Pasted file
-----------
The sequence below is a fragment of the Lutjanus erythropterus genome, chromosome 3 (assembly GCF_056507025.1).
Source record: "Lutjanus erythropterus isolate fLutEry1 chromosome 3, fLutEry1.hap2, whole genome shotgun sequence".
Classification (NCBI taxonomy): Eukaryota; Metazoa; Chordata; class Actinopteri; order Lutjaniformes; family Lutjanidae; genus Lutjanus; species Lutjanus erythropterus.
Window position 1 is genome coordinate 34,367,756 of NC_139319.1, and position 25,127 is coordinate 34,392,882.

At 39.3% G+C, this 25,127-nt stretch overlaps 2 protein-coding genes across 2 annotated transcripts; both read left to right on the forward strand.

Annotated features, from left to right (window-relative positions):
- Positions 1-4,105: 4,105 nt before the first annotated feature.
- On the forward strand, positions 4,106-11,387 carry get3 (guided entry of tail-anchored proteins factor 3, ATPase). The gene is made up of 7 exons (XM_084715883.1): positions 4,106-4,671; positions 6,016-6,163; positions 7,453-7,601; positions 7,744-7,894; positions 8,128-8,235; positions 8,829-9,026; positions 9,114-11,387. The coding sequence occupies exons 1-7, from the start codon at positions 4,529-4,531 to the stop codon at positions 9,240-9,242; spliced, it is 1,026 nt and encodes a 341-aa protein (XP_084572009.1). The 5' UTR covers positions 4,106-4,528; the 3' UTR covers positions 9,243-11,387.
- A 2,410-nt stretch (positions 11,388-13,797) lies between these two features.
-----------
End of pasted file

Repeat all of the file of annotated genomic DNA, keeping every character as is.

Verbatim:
The sequence below is a fragment of the Lutjanus erythropterus genome, chromosome 3 (assembly GCF_056507025.1).
Source record: "Lutjanus erythropterus isolate fLutEry1 chromosome 3, fLutEry1.hap2, whole genome shotgun sequence".
Classification (NCBI taxonomy): Eukaryota; Metazoa; Chordata; class Actinopteri; order Lutjaniformes; family Lutjanidae; genus Lutjanus; species Lutjanus erythropterus.
Window position 1 is genome coordinate 34,367,756 of NC_139319.1, and position 25,127 is coordinate 34,392,882.

At 39.3% G+C, this 25,127-nt stretch overlaps 2 protein-coding genes across 2 annotated transcripts; both read left to right on the forward strand.

Annotated features, from left to right (window-relative positions):
- Positions 1-4,105: 4,105 nt before the first annotated feature.
- On the forward strand, positions 4,106-11,387 carry get3 (guided entry of tail-anchored proteins factor 3, ATPase). The gene is made up of 7 exons (XM_084715883.1): positions 4,106-4,671; positions 6,016-6,163; positions 7,453-7,601; positions 7,744-7,894; positions 8,128-8,235; positions 8,829-9,026; positions 9,114-11,387. The coding sequence occupies exons 1-7, from the start codon at positions 4,529-4,531 to the stop codon at positions 9,240-9,242; spliced, it is 1,026 nt and encodes a 341-aa protein (XP_084572009.1). The 5' UTR covers positions 4,106-4,528; the 3' UTR covers positions 9,243-11,387.
- A 2,410-nt stretch (positions 11,388-13,797) lies between these two features.